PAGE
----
Modification of FitOldDog’s Ironman Training Approach For AAA Stent Protection: As I returned to endurance training following my surgery in 2010, the last thing I wanted to do was stress or displace my stent, with the risk of a premature demise. As a result of careful research and contemplation, I (1) gave up use of the rowing machine and inclined leg press machines in the gym, (2) use a full restraint seat belt in cars, and (3) place airplane belts as low as possible to catch any pressure on my hip bones rather than my lower abdominal soft tissues, and (4) stand up on very rough roads on the bike to avoid percussive shocks to my distal (lower) aorta. I also (5) restrain intensity training, (6) replacing it with less intense exercises combined with increased volume. All of these changes are directed towards protecting my lower aorta and the stent that holds it together.

One of many great photos by Jerry, this one taken during a bicycle trip in the Loire Valley in France.

One of many great photos by Jerry, this one taken during a bicycle trip in the Loire Valley in France. Click image for Jerry’s photo portfolio.

I’m sure an ascending aortic Dacron prosthesis comes with its weak points, and I wonder what they might be – I can think of a few. As I want Jerry to continue enjoying his remarkably active life, including a fascinating photographic side-career, I started to wonder about the risks that he might be taking if he ramps up his training too quickly.

A chain is as strong as its weakest link. What is Jerry’s weakest aortic link, I wonder? Impatience, I bet!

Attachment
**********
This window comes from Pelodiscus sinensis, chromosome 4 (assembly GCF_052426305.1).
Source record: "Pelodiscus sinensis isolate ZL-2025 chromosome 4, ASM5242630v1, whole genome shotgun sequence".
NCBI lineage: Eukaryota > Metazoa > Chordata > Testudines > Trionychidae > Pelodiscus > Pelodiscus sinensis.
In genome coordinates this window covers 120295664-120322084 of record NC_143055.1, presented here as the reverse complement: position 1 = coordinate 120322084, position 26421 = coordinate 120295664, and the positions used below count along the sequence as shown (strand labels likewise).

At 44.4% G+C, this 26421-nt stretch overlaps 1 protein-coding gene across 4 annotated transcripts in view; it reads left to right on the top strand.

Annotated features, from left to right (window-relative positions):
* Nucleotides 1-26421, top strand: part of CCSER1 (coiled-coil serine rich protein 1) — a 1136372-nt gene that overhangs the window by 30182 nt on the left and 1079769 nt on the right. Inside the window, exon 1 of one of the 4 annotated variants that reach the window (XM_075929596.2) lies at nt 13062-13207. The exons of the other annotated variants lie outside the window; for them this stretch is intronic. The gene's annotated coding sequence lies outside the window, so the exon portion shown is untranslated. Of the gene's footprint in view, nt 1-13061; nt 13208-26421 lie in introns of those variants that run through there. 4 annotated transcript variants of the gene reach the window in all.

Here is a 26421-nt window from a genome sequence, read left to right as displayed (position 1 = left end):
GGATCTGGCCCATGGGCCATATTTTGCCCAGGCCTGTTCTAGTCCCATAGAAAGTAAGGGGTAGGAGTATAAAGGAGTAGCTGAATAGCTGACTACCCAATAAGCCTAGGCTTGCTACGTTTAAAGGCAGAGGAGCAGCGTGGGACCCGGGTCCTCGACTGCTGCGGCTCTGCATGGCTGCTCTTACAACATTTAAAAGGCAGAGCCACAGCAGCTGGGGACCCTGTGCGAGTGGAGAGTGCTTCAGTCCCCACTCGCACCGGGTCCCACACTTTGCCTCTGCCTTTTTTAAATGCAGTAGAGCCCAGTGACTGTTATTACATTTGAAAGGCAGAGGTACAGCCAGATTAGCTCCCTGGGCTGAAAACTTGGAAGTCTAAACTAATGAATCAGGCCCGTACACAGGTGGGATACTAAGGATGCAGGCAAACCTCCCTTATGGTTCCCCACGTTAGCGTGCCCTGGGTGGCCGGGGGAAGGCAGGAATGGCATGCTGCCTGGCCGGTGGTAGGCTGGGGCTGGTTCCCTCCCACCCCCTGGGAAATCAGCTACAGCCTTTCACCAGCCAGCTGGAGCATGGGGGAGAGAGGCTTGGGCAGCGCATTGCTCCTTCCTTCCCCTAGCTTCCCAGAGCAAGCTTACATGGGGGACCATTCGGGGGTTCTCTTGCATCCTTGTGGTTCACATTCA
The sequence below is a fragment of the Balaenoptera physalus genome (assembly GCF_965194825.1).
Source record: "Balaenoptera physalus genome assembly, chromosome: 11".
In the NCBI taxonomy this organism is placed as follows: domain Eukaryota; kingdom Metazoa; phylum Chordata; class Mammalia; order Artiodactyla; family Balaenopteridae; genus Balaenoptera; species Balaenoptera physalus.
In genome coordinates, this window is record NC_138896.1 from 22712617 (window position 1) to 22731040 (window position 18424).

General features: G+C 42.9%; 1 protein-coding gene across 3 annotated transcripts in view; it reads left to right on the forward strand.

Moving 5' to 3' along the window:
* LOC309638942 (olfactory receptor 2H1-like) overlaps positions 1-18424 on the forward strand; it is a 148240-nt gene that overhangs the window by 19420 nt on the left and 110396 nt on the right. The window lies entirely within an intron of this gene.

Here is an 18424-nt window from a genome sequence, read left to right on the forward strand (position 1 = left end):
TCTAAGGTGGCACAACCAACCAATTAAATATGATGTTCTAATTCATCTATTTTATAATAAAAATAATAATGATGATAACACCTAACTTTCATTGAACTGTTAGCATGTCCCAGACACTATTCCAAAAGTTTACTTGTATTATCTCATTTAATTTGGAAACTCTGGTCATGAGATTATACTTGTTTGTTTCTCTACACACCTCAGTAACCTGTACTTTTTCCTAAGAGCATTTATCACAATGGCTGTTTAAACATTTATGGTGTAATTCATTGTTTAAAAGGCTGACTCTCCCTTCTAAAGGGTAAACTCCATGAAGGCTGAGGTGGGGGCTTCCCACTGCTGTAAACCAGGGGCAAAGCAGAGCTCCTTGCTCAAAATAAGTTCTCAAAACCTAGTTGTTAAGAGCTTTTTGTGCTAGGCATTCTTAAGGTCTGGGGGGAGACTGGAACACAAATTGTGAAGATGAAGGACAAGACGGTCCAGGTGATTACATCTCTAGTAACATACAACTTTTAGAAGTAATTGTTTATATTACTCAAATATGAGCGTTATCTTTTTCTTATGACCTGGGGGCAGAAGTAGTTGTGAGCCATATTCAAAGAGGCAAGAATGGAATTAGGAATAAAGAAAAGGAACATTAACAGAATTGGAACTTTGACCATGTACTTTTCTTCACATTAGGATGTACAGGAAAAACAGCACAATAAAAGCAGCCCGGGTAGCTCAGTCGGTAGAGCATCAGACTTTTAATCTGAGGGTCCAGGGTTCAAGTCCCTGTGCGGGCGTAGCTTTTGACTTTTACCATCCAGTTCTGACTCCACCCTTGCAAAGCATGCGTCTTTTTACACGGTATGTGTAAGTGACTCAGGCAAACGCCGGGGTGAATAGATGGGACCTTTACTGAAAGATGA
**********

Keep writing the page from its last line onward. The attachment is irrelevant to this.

What we really need is clear advice from the research community, especially those familiar with the integration of stents and prostheses into aortic structure and function. I have questions, and I’m sure Benjamin, Larry, and Alan (a golfer with a 4.2 cm. diameter ascending aortic aneurysm) do also. Here are some of mine, and all input would be much appreciated:

  1. Is my AAA stent graft or Jerry ‘s Dacron insert likely to endothelialize? If so, this would have me much less concerned about the formation of clots and emboli.
  2. Does an ascending aortic Dacron prosthesis negatively impact aortic arch dynamics (energy storage and recoil for instance), to impair cardiac vascular perfusion during diastole? I would expect a delayed, and thus less efficient, cardiac perfusion due to reduced compliance and elasticity in the prosthesis, versus the powerful aortic elastic laminae that generate the recoil needed to provide blood to the heart muscle as it relaxes after systole.
  3. Are there particular activities of concern for such a graft, which Jerry might want to avoid, especially for the first few months or years following surgery?